The Supreme Court released one opinion this morning:
M & G Polymers USA v. Tackett: In an opinion by Justice Thomas, a unanimous Court held that the Sixth Circuit erred in reasoning that collective bargaining agreements created a right to lifetime contribution-free health care benefits for retirees, their surviving spouses, and their dependents. The judgment of the Sixth Circuit was vacated and the case remanded for application of ordinary principles of contract law. Per Justice Thomas for the Court:
"This case arises out of a disagreement between a group of retired employees and their former employer about the meaning of certain expired collective-bargaining agreements. The retirees (and their former union) claim that these agreements created a right to lifetime contribution-free health care benefits for retirees, their surviving spouses, and their dependents. The employer, for its part, claims that those provisions terminated when the agreements expired. The United States Court of Appeals for the Sixth Circuit sided with the retirees, relying on its conclusion in International Union, United Auto, Aerospace, & Agricultural Implement Workers of Am. v. Yard-Man, Inc., 716 F. 2d 1476, 1479 (1983), that retiree health care benefits are unlikely to be left up to future negotiations. We granted certiorari and now conclude that such reasoning is incompatible with ordinary principles of contract law. We therefore vacate the judgment of the Court of Appeals and remand for it to apply ordinary principles of contract law in the first instance."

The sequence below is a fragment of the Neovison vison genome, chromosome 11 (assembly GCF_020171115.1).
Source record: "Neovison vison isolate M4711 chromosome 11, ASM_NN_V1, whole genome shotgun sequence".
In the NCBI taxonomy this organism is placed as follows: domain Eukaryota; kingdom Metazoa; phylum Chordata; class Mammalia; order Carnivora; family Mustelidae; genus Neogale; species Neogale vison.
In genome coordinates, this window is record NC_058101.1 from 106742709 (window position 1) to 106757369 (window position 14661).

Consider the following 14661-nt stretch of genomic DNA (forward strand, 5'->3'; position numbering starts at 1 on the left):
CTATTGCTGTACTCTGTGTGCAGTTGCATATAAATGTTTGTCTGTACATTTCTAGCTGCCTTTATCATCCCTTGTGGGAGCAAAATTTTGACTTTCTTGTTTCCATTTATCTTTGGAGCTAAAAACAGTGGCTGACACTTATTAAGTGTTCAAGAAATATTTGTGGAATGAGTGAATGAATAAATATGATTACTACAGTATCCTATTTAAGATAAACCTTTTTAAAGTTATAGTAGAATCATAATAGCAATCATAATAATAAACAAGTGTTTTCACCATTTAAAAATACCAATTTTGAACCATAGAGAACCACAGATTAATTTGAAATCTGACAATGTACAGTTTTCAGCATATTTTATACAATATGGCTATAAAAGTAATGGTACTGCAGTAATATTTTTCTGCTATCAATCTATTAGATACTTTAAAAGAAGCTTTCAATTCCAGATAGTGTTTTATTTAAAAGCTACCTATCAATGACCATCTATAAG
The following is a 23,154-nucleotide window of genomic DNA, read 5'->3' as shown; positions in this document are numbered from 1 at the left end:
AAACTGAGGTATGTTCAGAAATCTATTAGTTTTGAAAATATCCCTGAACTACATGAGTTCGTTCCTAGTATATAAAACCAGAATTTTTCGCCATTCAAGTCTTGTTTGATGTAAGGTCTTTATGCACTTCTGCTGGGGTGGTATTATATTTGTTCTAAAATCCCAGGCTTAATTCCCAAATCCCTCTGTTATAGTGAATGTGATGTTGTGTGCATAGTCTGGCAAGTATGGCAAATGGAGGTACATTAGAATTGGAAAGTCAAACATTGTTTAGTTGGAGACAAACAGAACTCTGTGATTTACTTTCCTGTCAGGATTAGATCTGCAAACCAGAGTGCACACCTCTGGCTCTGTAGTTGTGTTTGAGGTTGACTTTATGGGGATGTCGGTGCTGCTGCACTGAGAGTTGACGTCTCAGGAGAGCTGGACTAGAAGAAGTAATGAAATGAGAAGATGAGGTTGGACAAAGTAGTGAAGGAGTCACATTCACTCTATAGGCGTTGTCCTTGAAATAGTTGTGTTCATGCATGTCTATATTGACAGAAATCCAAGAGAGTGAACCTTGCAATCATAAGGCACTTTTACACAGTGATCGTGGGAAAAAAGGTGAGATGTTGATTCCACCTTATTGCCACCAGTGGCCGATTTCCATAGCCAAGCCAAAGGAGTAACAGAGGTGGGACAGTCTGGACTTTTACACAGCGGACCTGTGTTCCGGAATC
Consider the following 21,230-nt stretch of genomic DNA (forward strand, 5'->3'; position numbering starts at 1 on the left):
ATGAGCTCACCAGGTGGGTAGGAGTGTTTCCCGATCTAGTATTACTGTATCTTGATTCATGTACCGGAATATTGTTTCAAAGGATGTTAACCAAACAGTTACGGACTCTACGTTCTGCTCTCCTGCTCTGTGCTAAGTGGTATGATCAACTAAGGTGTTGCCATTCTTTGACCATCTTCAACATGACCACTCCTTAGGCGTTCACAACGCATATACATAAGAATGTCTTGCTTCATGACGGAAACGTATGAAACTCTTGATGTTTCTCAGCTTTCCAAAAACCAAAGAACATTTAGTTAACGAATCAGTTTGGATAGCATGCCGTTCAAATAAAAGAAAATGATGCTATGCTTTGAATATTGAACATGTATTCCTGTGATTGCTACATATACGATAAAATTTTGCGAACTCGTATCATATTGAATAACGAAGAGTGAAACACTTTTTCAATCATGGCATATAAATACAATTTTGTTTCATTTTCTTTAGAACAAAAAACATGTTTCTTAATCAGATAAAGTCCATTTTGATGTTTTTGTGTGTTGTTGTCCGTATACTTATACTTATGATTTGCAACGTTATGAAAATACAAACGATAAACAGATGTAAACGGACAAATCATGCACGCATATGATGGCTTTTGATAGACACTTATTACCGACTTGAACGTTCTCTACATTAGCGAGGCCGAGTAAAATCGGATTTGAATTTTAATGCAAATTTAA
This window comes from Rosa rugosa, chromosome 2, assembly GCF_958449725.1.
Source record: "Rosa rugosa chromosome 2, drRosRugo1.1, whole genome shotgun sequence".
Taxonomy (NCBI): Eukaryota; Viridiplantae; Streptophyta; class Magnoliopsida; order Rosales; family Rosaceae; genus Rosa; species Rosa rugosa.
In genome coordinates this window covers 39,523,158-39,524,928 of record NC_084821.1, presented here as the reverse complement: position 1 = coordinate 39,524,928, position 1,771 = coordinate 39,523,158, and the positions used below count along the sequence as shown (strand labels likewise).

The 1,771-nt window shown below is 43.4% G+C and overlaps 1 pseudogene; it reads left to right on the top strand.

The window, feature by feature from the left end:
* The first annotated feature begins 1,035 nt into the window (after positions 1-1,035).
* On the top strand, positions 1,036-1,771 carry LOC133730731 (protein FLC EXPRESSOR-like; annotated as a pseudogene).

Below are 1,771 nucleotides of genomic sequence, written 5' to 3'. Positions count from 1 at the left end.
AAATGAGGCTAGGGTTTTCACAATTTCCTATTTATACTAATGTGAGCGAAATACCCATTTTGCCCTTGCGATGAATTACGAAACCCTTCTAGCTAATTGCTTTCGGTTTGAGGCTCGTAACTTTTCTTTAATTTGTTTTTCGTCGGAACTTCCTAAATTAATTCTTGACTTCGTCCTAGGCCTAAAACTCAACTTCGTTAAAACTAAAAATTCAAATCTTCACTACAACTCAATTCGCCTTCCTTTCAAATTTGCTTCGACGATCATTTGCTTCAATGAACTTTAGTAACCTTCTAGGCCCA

Justice Ginsburg filed a concurring opinion, which was joined by Justices Breyer, Sotomayor, and Kagan, suggesting that the employer was not necessarily certain to win on remand.